Written by an area Landscape Architect and birdwatcher with over 30 years of experience with landscaping in north Texas: what works and what doesn't. Emphasis on attracting birds to north Texas yards, and reducing required yard maintenance. Tips, trivia and proven advice for a natural, low-cost approach for this unique and sensitive part of the country.
Barn Swallows and Cliff Swallows make mud nests
each spring in Texas, to lay eggs and raise a family. The nests are probably still in
place, and often are used as a “home base” for the active, insect-eating birds. (Purple
Martins are a species of swallow, too).Inconveniently, sometimes the nests are built under the eaves of your
house, so rain doesn't wash them away. Wherever they are, it is illegal according to the Migratory Bird Treaty
Act to remove or disturb an active nest by any means - including washing it away with a hose. Best advice:wait ‘til early September.
to do with old coffee grounds I recommend used coffee grounds as
an organic fertilizer. Not only are the grounds organic, but usually are
free. The diluted coffee itself is an excellent organic fertilizer too,
especially for orchids. The grounds also have another important
use. Broadcast the grounds around troubled plants to control slugs, snails
and pill bugs. To run off these pests, use anywhere from 2 to 5 lbs. of old
coffee grounds per 100 square feet.
Coffee grounds contain vital trace minerals and
stimulates the growth of beneficial microbes. At the very least,
save your own coffee grounds at home. Or just ask your local restaurants or
coffee shops to put them in a container you provide.
Wrens are easy birds to attract…they
may already be in your yard, in fact, because they’re often attracted by the way
Our native Wrens are the Carolina Wren
and the Bewick’s Wren. Bewick's are a little duskier than the sand-colored Carolina species. Both are slightly huskier than other Wrens, and probably
won’t be able to get into a mass-produced, “one-size-fits-all” wrenhouse which are usually built for House Wrens (rarely seen in Texas).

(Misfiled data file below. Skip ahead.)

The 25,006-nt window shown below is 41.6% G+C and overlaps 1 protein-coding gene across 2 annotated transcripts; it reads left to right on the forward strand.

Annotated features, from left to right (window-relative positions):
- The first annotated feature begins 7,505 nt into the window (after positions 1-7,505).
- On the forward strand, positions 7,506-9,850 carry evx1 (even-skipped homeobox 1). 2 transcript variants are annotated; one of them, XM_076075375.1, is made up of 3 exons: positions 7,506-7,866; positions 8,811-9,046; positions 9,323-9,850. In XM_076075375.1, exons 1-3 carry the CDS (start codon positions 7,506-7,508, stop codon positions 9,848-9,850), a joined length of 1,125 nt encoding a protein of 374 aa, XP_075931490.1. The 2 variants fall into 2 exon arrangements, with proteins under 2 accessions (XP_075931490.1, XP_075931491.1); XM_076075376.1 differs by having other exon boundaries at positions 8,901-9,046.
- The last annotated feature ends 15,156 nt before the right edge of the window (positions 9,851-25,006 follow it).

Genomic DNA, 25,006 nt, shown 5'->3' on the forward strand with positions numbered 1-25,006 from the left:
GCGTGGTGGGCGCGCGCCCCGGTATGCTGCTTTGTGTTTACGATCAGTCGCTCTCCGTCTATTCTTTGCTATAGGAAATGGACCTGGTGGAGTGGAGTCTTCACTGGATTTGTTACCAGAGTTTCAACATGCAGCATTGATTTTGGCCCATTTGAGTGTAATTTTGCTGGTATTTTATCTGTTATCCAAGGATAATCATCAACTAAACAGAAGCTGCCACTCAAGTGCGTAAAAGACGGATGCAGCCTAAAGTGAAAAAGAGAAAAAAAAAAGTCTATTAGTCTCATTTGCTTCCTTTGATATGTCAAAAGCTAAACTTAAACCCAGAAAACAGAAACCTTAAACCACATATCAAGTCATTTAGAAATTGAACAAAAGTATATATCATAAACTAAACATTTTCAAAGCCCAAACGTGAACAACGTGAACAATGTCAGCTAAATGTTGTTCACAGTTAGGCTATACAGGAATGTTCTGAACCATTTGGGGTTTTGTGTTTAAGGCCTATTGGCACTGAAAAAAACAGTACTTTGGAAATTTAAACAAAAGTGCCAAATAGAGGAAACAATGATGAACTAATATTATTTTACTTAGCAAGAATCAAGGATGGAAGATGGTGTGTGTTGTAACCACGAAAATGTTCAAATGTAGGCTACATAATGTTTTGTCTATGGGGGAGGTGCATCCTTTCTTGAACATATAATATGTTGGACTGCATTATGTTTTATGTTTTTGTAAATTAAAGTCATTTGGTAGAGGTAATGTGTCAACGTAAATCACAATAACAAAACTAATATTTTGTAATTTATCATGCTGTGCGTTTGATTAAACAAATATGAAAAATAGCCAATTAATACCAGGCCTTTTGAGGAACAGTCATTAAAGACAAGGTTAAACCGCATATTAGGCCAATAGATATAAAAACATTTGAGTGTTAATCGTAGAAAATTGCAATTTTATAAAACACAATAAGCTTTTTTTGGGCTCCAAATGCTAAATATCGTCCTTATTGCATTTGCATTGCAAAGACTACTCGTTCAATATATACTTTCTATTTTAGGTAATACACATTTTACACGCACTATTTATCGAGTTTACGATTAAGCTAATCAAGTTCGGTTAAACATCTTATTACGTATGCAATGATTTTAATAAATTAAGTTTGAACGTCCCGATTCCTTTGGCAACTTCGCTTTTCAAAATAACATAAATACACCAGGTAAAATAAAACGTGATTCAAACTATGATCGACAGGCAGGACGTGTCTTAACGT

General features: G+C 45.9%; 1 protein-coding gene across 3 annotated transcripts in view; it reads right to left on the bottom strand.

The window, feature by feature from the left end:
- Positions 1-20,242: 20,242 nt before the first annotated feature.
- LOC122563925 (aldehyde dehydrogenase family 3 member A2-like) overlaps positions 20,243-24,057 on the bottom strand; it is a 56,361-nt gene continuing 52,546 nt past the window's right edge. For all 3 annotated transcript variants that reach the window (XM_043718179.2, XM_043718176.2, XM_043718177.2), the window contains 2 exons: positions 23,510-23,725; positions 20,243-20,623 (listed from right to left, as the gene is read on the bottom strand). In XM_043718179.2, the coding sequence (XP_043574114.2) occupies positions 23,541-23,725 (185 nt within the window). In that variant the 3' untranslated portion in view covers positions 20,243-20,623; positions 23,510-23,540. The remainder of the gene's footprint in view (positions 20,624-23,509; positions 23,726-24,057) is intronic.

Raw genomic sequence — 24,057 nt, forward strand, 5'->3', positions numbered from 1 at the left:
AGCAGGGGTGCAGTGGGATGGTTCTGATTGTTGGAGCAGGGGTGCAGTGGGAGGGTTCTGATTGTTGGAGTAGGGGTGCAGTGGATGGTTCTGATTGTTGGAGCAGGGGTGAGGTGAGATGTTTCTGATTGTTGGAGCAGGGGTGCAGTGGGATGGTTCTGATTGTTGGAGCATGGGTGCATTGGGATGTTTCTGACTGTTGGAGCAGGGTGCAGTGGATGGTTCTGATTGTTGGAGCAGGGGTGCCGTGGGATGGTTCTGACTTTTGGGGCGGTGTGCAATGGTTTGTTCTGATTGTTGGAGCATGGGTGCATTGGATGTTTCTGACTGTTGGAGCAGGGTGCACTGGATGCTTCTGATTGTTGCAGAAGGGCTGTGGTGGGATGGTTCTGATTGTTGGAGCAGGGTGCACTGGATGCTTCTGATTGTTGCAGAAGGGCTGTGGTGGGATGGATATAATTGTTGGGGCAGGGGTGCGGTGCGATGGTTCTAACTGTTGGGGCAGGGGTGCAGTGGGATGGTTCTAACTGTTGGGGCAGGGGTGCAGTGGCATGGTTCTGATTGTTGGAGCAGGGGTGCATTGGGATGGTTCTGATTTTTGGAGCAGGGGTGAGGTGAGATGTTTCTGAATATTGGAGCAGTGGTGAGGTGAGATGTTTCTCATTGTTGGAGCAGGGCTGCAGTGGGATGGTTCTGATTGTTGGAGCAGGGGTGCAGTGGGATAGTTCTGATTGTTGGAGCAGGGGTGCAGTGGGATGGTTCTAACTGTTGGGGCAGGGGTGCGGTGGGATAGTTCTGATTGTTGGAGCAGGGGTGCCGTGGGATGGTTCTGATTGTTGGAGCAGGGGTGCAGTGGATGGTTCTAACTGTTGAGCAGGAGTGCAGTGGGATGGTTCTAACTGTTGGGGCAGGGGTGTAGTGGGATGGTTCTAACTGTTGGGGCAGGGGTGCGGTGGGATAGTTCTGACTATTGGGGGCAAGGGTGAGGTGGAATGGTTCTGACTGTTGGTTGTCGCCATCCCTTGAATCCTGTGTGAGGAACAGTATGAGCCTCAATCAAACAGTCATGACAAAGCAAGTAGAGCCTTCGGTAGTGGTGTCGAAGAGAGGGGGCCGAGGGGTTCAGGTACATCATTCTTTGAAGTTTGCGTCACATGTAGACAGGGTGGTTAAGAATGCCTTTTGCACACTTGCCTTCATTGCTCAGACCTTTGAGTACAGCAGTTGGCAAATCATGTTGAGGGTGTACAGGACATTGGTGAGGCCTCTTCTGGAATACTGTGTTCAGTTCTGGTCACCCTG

Wrens have shared their living space with
humans for ages.They’ve learned to use
our house exteriors, garages, etc. as homes, although they prefer old woodpecker
holes, birdhouses, or dark, natural cavities. If nothing else is available,
they’ll construct their own home – a globular cave of sticks, grasses and
leaves with a small entry hole. They’ll make their nests in unusual places. (Last year, a Wren built a nest in a hanging
basket. Until the nestlings fledged, we watered the basket with ice
cubes...they melted slowly enough not to soak the nest.)
It’s not just human housing that attracts
them; it’s also the countless tiny insects found in the exterior nooks and
crannies of all our houses. These insects are their food supply – Wrens rarely eat
seed. The slender bill is slightly curved, enabling them to get at food that
most other birds can’t reach.
The first key to attracting Wrens is having
plenty of nest-building material around.Small twigs, long grasses; even fur from a family pet.
The second key is a brushpile; it's just a
random mound of branches and logs with lots of “cubby holes” on the inside. In bad
weather, it’s a comparatively warm, protected and sheltered place to roost or build a nest. A brushpile
also provides safety from animals that would like to have a Wren for dinner.
Water is essential year ‘round too. A
shallow birdbath (2” at most) is ideal. Wrens like to poke around in “messy”
vegetation near water – that’s where the insects and tiny snails are.